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Annual Letter, Fall 2022

Dear Urban@UW community,

As we all head into another autumn and academic year under the COVID-19 pandemic, Urban@UW wishes to acknowledge the ongoing impacts of this and so many other acute and chronic drivers of struggle, inequality and injustice. Along with the uncertainty, loss, and weariness, we also acknowledge this community’s perseverance and commitment to co-creating cities that foster health, wellbeing, resilience, sustainability, equity, and justice. We are glad to be in the work with this collective community, and we hope the coming year will bring new experiences, positive challenges, and joys.

In the ongoing uncertainty around gathering together this past year, Urban@UW was committed to the power of convening to spark new relationships and new ideas.

Looking to the upcoming year, we are collaborating on a number of potential convenings, including a discussion of equity and capital markets.

Beyond convening, we fostered new collaborative research in 2021-2:

  • We launched two more Spark Grants projects in fall 2022–stay tuned for more information about the results of these two projects. We are supporting a third round, comprising 3 exciting projects taking place in 2022-3., including analysis of a food bank bike-delivery program, with PI Giacomo Dalla Chiara, Postdoctoral Research Associate, Urban Freight Lab; assessment of the use of artificial turf in low-income neighborhoods as it relates to climate resilience, led by Rebecca Neumann (Co-PI): Associate Professor, Civil & Environmental Engineering and Catherine De Almeida (Co-PI): Assistant Professor, Landscape Architecture and other partners; and an exploration of streetwear technologies to promote belonging, led by Brett Halperin (Co-PI): PhD Student, Human Centered Design & Engineering and Daniela Rosner (Co-PI): Associate Professor, Human Centered Design & Engineering. Each of these projects is highly collaborative and applied and we are excited to see what comes from them!
  • We collaborated on the Living Landscapes Incubator, led by Josh Lawler, professor in the School of Environmental and Forest Sciences in partnership with Dan Brown, Professor and Director of the School of Environmental and Forest Sciences; Jen Davison, Urban@UW Director and Director of Research for the College of Built Environments; Ken Yocom, Associate Professor and Chair of the Department of Landscape Architecture; and Mike Yost, professor and chair of Environmental and Occupational Health Sciences. Leveraging a unique and progressive mission to center community priorities and processes, the LLI wrapped up support of 4 projects:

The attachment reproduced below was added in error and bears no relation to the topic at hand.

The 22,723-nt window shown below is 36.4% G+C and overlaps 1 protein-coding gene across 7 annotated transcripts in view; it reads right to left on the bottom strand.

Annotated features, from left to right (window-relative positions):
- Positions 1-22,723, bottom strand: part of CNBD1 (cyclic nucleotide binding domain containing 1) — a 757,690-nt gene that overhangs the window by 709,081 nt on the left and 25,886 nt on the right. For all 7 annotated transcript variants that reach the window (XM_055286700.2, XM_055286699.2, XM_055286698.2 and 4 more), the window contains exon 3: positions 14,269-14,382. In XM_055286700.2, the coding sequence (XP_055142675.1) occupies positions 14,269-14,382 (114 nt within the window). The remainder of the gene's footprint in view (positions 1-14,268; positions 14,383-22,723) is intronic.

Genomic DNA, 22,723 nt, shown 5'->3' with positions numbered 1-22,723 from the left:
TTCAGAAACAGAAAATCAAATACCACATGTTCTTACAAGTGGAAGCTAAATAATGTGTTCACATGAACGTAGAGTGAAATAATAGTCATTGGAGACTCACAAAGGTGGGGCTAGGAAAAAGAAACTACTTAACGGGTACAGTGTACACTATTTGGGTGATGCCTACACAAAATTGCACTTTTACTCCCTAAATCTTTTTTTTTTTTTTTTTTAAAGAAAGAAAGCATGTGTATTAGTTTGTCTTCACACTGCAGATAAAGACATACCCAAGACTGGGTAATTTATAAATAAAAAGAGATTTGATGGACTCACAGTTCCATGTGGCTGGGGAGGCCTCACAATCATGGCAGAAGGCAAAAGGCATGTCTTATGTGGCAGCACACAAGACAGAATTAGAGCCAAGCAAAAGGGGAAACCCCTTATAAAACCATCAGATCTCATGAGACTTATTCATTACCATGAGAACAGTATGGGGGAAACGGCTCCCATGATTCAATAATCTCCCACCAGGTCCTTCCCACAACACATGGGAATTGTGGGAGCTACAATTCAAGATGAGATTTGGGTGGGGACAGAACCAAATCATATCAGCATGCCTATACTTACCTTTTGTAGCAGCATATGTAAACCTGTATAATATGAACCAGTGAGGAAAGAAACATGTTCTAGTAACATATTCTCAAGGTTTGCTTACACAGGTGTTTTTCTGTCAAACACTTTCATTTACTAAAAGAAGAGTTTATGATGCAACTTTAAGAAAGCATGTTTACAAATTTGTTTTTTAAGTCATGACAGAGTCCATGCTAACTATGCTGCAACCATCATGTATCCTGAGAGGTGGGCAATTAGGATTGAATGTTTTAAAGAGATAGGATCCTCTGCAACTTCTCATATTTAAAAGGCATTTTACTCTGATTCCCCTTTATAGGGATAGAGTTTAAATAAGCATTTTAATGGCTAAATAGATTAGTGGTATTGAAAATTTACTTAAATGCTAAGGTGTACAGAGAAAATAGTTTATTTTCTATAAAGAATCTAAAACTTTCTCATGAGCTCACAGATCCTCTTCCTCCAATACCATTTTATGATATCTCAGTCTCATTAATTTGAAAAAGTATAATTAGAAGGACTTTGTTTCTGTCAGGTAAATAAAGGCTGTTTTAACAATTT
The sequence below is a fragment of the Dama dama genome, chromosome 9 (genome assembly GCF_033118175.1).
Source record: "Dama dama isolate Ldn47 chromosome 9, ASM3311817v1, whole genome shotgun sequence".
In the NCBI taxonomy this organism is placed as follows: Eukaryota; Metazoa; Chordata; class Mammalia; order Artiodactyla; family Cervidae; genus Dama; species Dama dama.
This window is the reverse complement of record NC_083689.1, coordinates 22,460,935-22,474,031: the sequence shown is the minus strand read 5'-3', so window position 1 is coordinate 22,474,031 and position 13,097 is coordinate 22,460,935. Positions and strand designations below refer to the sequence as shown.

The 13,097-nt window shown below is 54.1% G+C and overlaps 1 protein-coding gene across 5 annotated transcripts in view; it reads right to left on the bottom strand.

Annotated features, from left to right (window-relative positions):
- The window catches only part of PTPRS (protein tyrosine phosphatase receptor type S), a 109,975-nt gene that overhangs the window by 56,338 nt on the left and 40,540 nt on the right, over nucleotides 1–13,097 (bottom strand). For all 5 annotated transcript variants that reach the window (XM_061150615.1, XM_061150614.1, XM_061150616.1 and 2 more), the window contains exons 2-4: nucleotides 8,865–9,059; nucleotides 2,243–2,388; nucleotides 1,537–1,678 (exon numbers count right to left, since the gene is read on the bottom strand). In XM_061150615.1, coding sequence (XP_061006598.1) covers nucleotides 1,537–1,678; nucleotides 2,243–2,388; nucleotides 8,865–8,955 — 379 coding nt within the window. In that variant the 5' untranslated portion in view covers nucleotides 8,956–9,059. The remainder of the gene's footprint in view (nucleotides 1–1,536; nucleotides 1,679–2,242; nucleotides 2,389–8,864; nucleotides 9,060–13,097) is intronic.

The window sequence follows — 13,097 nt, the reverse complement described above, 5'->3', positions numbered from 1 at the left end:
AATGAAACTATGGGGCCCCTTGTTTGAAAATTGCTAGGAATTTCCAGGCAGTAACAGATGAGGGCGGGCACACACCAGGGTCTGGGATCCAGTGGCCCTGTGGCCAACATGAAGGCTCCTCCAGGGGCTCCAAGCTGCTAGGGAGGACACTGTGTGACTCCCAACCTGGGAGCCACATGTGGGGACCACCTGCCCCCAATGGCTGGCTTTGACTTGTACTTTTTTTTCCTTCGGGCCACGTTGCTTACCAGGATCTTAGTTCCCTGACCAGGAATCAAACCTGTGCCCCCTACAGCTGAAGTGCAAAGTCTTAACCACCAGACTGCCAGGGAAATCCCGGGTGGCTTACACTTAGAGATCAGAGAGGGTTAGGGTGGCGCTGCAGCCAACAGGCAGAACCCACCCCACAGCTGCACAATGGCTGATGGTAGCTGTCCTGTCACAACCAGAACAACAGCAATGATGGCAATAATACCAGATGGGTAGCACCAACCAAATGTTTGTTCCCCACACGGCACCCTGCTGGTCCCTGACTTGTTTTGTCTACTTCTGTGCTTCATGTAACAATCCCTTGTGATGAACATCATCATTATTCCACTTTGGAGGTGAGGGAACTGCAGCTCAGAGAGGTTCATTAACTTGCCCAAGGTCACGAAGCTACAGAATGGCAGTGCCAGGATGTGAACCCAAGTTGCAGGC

• Weaving Realities, a project exploring augmented reality story maps in the Lower Duwamish River Valley, in partnership with Duwamish Tribal Services
    • Increasing Community Connections at Yes Farm, a partnership with the Black Farmers’ Collective to plan the landscape/ design of the entrances to Yes Farm to maximize the community benefit and connection to the urban farm and community building space
    • East Duwamish Green Belt: Planning A Piece of SLEJ in Our Backyard (Beacon Hill Brick Pits Project), a project to secure protection of land for environmental, health, and climate justice of the surrounding neighborhoods
    • Toward the Design of a Socio-technical Platform for Environmental Reporting, Response, and Action to Support Thriving Communities, a partnership between Front and Centered and UW researchers to develop community-driven improvements to reporting systems for documenting chronic environmental justice issues to government agencies
  • Urban@UW supported research efforts of the Nehemiah Initiative. Led by Donald King and Bishop Gary Tyson with many other collaborators, this faith-based community development initiative’s mission is to empower the African American community in the Seattle region and beyond to support the retention of historically Black institutions by advocating for development of real property assets owned by those institutions.
  • We supported data analysis and visualization for the City of Seattle’s Stay Healthy Streets program.
  • The Doorway Project, co-founded by Urban@UW and supported through fiscal administration, is a community-engaged, healing-centered approach to addressing youth homelessness in the U District. This team is led by Seema Clifasefi, associate professor in Psychiatry and Behavioral Sciences and the co-director of the Harm Reduction Research and Treatment Center.

Collaborative scholarship efforts in the upcoming year include more active participation with MetroLab, the UW relationship of which Urban@UW is stewarding; greater support of pilot collaborations; and resources for junior scholars of color.

During the past year we also worked with the Urban@UW Steering Committee, External Advisory Board, and Graduate Research Assistant  Ana Costa to further analyze our past work and map our theory of change and key impacts. And we collaborated closely with CBE leadership, which supports Urban@UW generously through funding as well as thought partnership, to ensure broad participation and benefits in our efforts.

Stay tuned! We invite you to connect with us as we continue to convene more cross-boundary discussions on critical urban topics; build scholarly capacity to collaboratively address for urban resilience, sustainability, equity, justice, health, and wellbeing; and leverage emergent opportunities to collectively address urban challenges and opportunities.

We look forward to collectively progressing in this exciting work.

Rachel Berney, Faulty Director; Associate Professor, Urban Design and Planning

Jen Davison, Director; Director of Research, College of Built Environments